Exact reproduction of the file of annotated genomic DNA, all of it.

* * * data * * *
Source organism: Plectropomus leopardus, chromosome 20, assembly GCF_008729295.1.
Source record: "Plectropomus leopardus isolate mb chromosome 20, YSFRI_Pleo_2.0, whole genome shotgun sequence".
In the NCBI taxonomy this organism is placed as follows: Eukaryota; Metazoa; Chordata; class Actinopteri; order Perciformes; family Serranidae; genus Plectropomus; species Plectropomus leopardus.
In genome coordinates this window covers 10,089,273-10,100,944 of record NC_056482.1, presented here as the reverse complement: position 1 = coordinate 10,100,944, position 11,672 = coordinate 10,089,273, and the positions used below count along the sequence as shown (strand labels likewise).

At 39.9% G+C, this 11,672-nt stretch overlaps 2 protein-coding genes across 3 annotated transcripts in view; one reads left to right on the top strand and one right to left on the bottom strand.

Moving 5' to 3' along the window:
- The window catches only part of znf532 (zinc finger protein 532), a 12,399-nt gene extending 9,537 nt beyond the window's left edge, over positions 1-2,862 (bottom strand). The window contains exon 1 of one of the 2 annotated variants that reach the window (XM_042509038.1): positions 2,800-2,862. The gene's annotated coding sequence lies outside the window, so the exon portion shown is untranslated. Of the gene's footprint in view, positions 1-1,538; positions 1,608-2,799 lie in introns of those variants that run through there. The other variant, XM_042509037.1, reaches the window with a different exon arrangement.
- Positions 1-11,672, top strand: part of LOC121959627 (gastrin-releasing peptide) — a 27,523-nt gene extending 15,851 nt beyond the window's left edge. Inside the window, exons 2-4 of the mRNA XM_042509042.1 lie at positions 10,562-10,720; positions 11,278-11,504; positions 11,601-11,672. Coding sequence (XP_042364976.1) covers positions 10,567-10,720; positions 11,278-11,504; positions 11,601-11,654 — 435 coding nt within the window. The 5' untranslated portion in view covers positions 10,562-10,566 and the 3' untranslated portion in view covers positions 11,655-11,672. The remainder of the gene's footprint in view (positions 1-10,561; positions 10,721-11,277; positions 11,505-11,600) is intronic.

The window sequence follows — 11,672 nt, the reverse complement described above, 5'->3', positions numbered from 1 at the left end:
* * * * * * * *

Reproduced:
Source organism: Plectropomus leopardus, chromosome 20, assembly GCF_008729295.1.
Source record: "Plectropomus leopardus isolate mb chromosome 20, YSFRI_Pleo_2.0, whole genome shotgun sequence".
In the NCBI taxonomy this organism is placed as follows: Eukaryota; Metazoa; Chordata; class Actinopteri; order Perciformes; family Serranidae; genus Plectropomus; species Plectropomus leopardus.
In genome coordinates this window covers 10,089,273-10,100,944 of record NC_056482.1, presented here as the reverse complement: position 1 = coordinate 10,100,944, position 11,672 = coordinate 10,089,273, and the positions used below count along the sequence as shown (strand labels likewise).

At 39.9% G+C, this 11,672-nt stretch overlaps 2 protein-coding genes across 3 annotated transcripts in view; one reads left to right on the top strand and one right to left on the bottom strand.

Moving 5' to 3' along the window:
- The window catches only part of znf532 (zinc finger protein 532), a 12,399-nt gene extending 9,537 nt beyond the window's left edge, over positions 1-2,862 (bottom strand). The window contains exon 1 of one of the 2 annotated variants that reach the window (XM_042509038.1): positions 2,800-2,862. The gene's annotated coding sequence lies outside the window, so the exon portion shown is untranslated. Of the gene's footprint in view, positions 1-1,538; positions 1,608-2,799 lie in introns of those variants that run through there. The other variant, XM_042509037.1, reaches the window with a different exon arrangement.
- Positions 1-11,672, top strand: part of LOC121959627 (gastrin-releasing peptide) — a 27,523-nt gene extending 15,851 nt beyond the window's left edge. Inside the window, exons 2-4 of the mRNA XM_042509042.1 lie at positions 10,562-10,720; positions 11,278-11,504; positions 11,601-11,672. Coding sequence (XP_042364976.1) covers positions 10,567-10,720; positions 11,278-11,504; positions 11,601-11,654 — 435 coding nt within the window. The 5' untranslated portion in view covers positions 10,562-10,566 and the 3' untranslated portion in view covers positions 11,655-11,672. The remainder of the gene's footprint in view (positions 1-10,561; positions 10,721-11,277; positions 11,505-11,600) is intronic.

The window sequence follows — 11,672 nt, the reverse complement described above, 5'->3', positions numbered from 1 at the left end: